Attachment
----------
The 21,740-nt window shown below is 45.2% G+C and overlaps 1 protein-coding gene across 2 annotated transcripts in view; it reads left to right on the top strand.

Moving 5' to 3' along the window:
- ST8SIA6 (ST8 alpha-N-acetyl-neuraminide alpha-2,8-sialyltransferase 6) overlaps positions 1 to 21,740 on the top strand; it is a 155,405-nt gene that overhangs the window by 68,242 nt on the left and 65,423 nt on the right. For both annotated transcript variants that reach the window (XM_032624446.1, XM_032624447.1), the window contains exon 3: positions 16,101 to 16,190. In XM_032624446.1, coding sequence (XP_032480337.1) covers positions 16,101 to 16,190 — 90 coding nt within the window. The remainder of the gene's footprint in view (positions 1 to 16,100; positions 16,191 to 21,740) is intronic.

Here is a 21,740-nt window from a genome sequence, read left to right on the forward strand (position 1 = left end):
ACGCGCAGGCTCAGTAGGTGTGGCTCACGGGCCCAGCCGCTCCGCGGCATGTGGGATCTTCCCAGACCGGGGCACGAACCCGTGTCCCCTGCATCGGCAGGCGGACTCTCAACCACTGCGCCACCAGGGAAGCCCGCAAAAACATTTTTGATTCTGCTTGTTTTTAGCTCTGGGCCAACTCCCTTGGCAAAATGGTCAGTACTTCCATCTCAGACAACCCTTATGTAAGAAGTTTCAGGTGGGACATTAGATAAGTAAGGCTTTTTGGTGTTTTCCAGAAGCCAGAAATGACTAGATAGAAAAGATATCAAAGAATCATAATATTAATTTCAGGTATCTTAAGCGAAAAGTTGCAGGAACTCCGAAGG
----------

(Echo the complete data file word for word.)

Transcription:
The 21,740-nt window shown below is 45.2% G+C and overlaps 1 protein-coding gene across 2 annotated transcripts in view; it reads left to right on the top strand.

Moving 5' to 3' along the window:
- ST8SIA6 (ST8 alpha-N-acetyl-neuraminide alpha-2,8-sialyltransferase 6) overlaps positions 1 to 21,740 on the top strand; it is a 155,405-nt gene that overhangs the window by 68,242 nt on the left and 65,423 nt on the right. For both annotated transcript variants that reach the window (XM_032624446.1, XM_032624447.1), the window contains exon 3: positions 16,101 to 16,190. In XM_032624446.1, coding sequence (XP_032480337.1) covers positions 16,101 to 16,190 — 90 coding nt within the window. The remainder of the gene's footprint in view (positions 1 to 16,100; positions 16,191 to 21,740) is intronic.

Here is a 21,740-nt window from a genome sequence, read left to right on the forward strand (position 1 = left end):
ACGCGCAGGCTCAGTAGGTGTGGCTCACGGGCCCAGCCGCTCCGCGGCATGTGGGATCTTCCCAGACCGGGGCACGAACCCGTGTCCCCTGCATCGGCAGGCGGACTCTCAACCACTGCGCCACCAGGGAAGCCCGCAAAAACATTTTTGATTCTGCTTGTTTTTAGCTCTGGGCCAACTCCCTTGGCAAAATGGTCAGTACTTCCATCTCAGACAACCCTTATGTAAGAAGTTTCAGGTGGGACATTAGATAAGTAAGGCTTTTTGGTGTTTTCCAGAAGCCAGAAATGACTAGATAGAAAAGATATCAAAGAATCATAATATTAATTTCAGGTATCTTAAGCGAAAAGTTGCAGGAACTCCGAAGG